Head northwest from Tahiti in French Polynesia and you’ll reach Mo’orea, the closest of what is referred to as the Society Islands archipelago. It’s incredibly accessible in thirty minutes on the Aremiti Ferry from Tahiti’s port in Pape’ete, the capital.
Mo’orea is known for its jagged volcanic mountains and sandy beaches. In the north, Mount Rotui overlooks the breathtaking Ōpūnohu Bay and the settlements around Cook’s Bay. Inland, you can have picnics in the mountains, take in the beauty of the pineapple plantations or hike along trails that wind through rainforests on Mount Tohivea’s awe-inspiring slopes. Then there’s the ever so stunning Belvedere Lookout, which provides panoramic views of the island’s peaks, Tahiti and beyond.
Mo’orea Safari Tour
The so called Safari Tour in Mo’orea takes in quite a bit over the course several hours, from the water and ground level to the highest peaks on the island, including a trek up to Magic Mountain, which can only be reached via a 4×4 cruiser.
Like many islands in the South Pacific, the weather can be dramatically different in the morning than the afternoon. Cloudy one hour and sunny and clear the next. Over the course of four or so hours, we headed to Opunohu and Cook’s Bay and stopped off at a pineapple plantation that combed a mountain, complete with breathtaking views. Nearby, there’s also a juice factory where you can get some freshly squeezed juice and get a tour.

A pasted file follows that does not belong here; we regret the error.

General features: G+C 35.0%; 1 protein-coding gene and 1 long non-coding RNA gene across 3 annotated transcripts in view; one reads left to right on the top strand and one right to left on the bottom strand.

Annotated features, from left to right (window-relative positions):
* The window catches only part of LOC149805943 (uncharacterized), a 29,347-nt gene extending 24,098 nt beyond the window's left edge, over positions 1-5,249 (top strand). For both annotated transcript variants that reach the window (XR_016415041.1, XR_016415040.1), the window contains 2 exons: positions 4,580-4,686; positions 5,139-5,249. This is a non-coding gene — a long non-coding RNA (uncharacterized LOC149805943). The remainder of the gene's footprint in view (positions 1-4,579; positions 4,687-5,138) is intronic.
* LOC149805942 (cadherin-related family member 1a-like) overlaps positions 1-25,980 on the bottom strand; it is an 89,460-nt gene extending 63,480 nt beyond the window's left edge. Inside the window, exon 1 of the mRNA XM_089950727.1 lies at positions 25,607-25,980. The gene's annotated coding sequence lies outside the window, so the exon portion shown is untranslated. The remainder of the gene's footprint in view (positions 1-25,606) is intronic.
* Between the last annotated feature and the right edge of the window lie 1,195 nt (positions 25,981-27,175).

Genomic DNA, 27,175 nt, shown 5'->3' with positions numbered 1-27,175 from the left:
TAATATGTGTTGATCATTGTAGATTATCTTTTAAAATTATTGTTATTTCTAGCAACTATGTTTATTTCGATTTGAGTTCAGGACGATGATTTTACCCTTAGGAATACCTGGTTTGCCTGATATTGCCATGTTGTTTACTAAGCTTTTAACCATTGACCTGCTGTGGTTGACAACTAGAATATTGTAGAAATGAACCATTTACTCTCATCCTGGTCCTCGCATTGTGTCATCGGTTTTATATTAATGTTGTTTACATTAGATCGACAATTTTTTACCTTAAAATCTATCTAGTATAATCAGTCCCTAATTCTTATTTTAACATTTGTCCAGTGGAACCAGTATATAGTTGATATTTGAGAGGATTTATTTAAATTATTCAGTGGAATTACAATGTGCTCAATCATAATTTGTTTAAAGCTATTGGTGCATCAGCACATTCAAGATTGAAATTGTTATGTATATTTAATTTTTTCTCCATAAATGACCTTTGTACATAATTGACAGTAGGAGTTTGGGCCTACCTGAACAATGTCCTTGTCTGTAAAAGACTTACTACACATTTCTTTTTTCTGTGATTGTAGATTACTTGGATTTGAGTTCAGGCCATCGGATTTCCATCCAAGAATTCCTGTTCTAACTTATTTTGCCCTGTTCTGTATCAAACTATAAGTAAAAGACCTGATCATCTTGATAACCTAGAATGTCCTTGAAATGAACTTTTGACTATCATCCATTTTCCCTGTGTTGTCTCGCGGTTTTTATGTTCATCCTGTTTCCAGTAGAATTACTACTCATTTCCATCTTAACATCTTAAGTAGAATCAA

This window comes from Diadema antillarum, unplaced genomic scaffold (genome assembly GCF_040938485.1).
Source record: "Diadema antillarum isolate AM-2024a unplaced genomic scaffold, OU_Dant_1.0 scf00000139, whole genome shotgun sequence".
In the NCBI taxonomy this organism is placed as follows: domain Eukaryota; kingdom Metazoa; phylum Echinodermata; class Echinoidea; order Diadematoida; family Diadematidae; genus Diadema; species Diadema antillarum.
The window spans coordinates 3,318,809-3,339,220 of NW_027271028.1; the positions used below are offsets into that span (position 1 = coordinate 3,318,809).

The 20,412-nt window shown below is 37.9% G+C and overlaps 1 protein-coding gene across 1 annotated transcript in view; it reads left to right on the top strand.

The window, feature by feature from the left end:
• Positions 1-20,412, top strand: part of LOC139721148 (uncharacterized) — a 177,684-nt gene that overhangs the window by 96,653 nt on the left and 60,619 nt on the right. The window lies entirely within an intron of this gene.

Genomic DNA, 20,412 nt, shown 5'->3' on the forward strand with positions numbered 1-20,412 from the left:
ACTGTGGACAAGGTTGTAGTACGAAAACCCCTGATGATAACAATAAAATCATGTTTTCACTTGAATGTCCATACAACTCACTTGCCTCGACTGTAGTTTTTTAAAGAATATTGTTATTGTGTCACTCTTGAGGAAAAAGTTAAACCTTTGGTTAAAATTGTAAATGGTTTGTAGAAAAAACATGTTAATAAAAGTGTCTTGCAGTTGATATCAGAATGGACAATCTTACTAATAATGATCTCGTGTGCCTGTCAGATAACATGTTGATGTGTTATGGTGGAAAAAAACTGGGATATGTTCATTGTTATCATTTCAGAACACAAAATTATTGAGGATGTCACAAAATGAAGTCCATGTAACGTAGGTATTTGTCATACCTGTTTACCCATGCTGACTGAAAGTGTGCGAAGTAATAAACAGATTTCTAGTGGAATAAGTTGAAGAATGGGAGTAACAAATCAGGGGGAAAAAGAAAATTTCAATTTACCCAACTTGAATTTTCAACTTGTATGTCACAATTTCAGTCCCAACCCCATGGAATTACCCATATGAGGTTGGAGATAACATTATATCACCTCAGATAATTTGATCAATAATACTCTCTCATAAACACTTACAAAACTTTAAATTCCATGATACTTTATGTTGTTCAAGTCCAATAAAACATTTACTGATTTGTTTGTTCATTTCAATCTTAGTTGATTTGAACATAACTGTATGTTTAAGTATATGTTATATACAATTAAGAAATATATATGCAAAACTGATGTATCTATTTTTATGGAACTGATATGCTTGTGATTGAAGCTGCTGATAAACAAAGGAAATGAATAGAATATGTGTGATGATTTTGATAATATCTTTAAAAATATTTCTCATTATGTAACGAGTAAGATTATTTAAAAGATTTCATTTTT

They refer to the area where the pineapples grow as the “crater of the island.”
Lunch on a Private Beach in Temae
Fresh Fruit and coconut can be found everywhere. Our tour stopped off at a private beach in Temae where we had fresh punch, local beer, water, tropical juices and of course pineapples, pink and yellow grapefruit and passion fruit and of course bananas.
The palm tree view as we were leaving one of many pristine off-the-beaten path beaches here.
Magic Mountain offers one of the best panorama view of the island. The drive to get there of course is equally beautiful as you traverse through plantations, lush forests and rolling green valleys.
In the afternoon, the clouds began to form as we headed towards Magic Mountain, which is a rough climb in a 4×4 jeep. If a jarring journey isn’t your thing, you may want to skip this part, however if you’re the adventurous type, you’ll love it as much as I did.
We stopped at the largest “marae” in the area, which is an important part of traditional Polynesian culture.
“A place of dread and great silence was the marae,” — Teuira Henry from Ancient Tahiti, published in 1928.
If you ask a local Tahitian, they’ll tell you that they heard about the marae from their grandparents, which is essentially a sacred area, often a stone platform, where men of the community met and sourced their inspiration and decisions. It is where Tahitian Gods communicated to locals about things that mattered to them in their work, at home and in the community. Apparently to violate the marae and its ancient wisdom was to “call down the Gods’ wrath.”